“States that have changed their eligibility programs or don’t have a waiting list, or some states have disenrolled their patients, that’s a kind of silent crisis, I think,” said Jeff Graham, executive director of Georgia Equality, an advocacy group on gay issues. His state holds the second-highest number of patients on a waiting list: 1,520.
In recent weeks:
l Illinois tightened eligibility for the state program that helps HIV patients pay for their medications. On July 1, the cutoff for the program will fall from an annual income of 500 percent of the federal poverty level, or $54,450, to $32,670.
l Georgia cut $100,000 from its program, which serves 4,300 people.
l Florida, which already has the nation’s longest waiting list for HIV prescription drug assistance, held public hearings as officials consider cutting the eligibility threshold in half to $21,780 or less in annual income.
l Utah and Alabama are reopening their waiting lists.
AIDS drug assistance programs, or ADAPs, pay for HIV medications for low-income patients when they cannot afford the drugs and don’t have insurance or have limited coverage that fails to include the cost of the drugs. Nearly 174,000 people are covered by the programs, according to the most recent information from the National Alliance of State and Territorial AIDS Directors (NASTAD).
Murray Penner, deputy executive director of NASTAD, said the average annual cost for ADAP drugs is $11,388 per person, but that is significantly less than individuals trying to buy their own drugs would pay.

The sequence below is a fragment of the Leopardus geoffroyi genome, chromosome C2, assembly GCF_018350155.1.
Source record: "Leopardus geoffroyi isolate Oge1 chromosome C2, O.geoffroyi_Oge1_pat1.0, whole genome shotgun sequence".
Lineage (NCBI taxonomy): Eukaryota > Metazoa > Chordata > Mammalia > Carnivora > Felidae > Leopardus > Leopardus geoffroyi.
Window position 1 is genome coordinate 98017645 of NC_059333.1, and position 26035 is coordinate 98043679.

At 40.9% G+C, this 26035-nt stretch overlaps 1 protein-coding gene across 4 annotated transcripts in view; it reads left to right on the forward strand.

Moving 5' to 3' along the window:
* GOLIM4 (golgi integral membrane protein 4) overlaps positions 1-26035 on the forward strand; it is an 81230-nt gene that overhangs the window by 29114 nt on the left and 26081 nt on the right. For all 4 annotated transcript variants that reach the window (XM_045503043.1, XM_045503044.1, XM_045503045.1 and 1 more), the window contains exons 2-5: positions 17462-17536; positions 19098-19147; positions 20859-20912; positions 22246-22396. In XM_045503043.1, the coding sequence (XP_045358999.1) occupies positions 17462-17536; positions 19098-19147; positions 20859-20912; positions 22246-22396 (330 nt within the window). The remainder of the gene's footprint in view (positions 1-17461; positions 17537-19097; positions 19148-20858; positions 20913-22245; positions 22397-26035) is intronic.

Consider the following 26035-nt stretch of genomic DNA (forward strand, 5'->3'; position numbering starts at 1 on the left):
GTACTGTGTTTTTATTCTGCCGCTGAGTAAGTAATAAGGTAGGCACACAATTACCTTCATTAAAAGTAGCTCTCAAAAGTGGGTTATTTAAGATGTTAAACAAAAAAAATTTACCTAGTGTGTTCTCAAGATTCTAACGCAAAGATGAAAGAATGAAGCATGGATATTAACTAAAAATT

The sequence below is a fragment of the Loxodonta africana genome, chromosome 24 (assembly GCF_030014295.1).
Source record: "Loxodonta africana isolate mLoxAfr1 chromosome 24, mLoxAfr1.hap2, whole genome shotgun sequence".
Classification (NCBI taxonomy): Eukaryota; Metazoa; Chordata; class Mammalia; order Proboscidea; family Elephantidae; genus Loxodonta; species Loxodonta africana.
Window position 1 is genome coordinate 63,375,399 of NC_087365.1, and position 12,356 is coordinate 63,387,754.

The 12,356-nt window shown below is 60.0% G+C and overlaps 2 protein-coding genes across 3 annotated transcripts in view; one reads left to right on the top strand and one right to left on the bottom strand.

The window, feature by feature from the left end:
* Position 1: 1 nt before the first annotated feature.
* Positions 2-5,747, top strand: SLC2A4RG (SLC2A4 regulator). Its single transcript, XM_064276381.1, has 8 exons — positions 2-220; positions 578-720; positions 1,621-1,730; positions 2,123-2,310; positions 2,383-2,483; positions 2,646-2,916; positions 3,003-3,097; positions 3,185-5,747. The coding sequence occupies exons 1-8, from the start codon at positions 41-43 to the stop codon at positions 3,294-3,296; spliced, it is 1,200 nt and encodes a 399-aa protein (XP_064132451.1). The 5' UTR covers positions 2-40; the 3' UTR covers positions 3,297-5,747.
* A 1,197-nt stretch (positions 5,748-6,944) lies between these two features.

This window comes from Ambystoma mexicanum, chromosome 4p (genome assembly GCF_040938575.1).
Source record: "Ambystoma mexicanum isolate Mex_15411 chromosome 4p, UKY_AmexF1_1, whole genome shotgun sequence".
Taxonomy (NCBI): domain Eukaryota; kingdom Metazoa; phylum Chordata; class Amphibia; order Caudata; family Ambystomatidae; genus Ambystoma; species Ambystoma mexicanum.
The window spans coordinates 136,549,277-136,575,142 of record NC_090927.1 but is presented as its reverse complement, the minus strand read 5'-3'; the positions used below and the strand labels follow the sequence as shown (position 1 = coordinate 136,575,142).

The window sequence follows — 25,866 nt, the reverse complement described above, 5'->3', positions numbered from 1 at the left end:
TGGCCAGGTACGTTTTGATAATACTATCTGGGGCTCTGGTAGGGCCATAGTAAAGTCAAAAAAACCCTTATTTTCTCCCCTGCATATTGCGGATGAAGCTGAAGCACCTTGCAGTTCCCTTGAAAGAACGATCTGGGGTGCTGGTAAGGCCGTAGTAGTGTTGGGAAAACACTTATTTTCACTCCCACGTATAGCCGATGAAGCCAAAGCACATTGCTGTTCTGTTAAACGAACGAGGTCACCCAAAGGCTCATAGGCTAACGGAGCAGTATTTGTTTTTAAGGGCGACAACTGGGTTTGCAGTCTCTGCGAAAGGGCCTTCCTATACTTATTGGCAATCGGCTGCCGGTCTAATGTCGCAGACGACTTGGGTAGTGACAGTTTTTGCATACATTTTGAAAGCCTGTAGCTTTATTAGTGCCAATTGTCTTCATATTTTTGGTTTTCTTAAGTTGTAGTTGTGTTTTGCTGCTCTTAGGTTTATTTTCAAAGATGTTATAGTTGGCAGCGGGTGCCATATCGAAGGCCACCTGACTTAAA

The federal government provides the bulk of the ADAP financing through the Ryan White Care Act. This year the budget is $885 million, $25 million more than last year, according to Brandon Macsata, chief executive of the ADAP Advocacy Association. Many states supplement the funding.
But the number of people seeking help is rising after the recession pushed millions of people out of work and cut their insurance coverage. And the downturn in the economy has created budget shortfalls for states and limited their ability to help those patients.
ADAP is not an entitlement program, so even applicants who are qualified can be turned away or put on waiting lists if funding is not available.
Advocacy groups say the pullback by states is shortsighted: HIV patients who get the antiretroviral drugs are generally able to manage their disease, allowing them to continue working and keeping long-term medical costs down for the state. New research even suggests that people put on medication immediately after being diagnosed are less likely to spread the disease.